Vocalist/guitarist John “Speedo” Reis is perhaps the king of the punk rock scene in San Diego, California. After the breakup of his post-hardcore band Pitchfork (1986-1990), he formed both Rocket From The Crypt (1989-2005) and Drive Like Jehu (1990-1995). Rocket From The Crypt adapted its name from the then defunct 1970s punk band Rocket From The Tombs. Rocket From The Crypt achieved popularity with the albums Scream, Dracula, Scream! (1995) and RFTC (1998). Reis then formed Hot Snakes (1999-2005) and Sultans (2000-2007). Rocket From The Crypt disbanded in 2005, reunited for a one-time appearance on the television program Yo Gabba Gabba! in 2011, and reformed in 2013. The band presently consists of Reis, guitarist Andy “ND” Stamets, saxophonist Paul “Apollo 9” O’Beirne, trumpeter Jason “JC 2000” Crane, bassist Pete “Petey X” Reichert and drummer Mario “Ruby Mars” Rubalcaba. The band’s sixth and most recent studio album is 2001’s Group Sounds.

Headlining at Irving Plaza, Rocket From The Crypt lived up to its reputation for an energetic live show, blasting away rock and roll tunes with punk dynamics. Reis coarsely sang the band’s better known songs, including “Middle,” “Born in ’69,” and “I’m Not Invisible” with gruff and grit, using the limitations of his vocal range to best use. The horn section accented the kick in many of the songs. Then, during an extended version of “Come See Come Saw,” Reis threw his microphone at Rubalcaba, seemingly hitting Rubalcaba in the head. The song ended, the band exited the stage, and that was the sudden end of the concert.

 

Eli “Paperboy” Reed/Hearst Plaza/July 29, 2016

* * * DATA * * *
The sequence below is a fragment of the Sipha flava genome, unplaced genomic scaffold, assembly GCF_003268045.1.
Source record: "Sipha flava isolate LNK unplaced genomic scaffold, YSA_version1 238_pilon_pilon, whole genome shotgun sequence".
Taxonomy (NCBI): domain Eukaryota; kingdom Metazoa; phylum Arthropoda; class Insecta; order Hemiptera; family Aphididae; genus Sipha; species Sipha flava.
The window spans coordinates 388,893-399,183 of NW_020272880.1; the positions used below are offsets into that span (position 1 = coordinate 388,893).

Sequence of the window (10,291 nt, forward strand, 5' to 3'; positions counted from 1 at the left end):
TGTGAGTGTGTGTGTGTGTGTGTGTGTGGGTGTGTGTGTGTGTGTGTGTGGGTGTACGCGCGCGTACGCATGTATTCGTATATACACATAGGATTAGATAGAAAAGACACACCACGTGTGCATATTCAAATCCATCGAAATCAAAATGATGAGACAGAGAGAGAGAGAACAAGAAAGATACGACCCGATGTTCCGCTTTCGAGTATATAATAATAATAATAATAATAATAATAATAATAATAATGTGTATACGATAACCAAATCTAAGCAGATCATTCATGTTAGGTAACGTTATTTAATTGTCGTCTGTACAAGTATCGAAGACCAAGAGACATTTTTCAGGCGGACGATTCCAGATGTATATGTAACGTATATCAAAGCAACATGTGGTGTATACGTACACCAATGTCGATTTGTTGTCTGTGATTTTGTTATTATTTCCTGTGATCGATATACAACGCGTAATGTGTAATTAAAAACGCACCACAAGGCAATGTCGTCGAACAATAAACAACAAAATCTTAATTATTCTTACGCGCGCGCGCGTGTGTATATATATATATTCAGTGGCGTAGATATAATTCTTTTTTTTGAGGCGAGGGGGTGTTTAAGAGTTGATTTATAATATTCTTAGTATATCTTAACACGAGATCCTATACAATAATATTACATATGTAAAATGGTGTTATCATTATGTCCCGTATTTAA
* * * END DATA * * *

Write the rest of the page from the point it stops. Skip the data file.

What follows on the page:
In 2002, Eli Husock graduated high school in Boston, Massachusetts, and moved to Clarksdale, Mississippi, immersing himself in the juke joint culture of the Deep South. After a year, he relocated to Chicago, Illinois, where he studied sociology in college, hosted a soul-music radio show on the college radio station, and played organ and piano in a church. A year after that, the renamed Eli “Paperboy” Reed returned to Boston, where he launched a career as a recording artist strongly influenced by late 1960s/early 1970s Chicago soul music. He now lives in Brooklyn, New York. His fifth album, My Way Home, was released on June 10, 2016.

Headlining a free Lincoln Center Out-of-Doors concert at Hearst Plaza, Reed moved from rhythm & blues to spirituals, showing himself to be a disciple of vintage African American music. Backed by organist J.B. Flatt, bassist Michael Montgomery, and drummer Noah Rubin, Reed played bluesy guitar licks and sang from the gut like he was leading an evangelical church choir. The songs sounded old-school, but the flame setting them free blazed like a sudden wildfire. Reed’s music was retro, but demonstrated that roots music is timeless.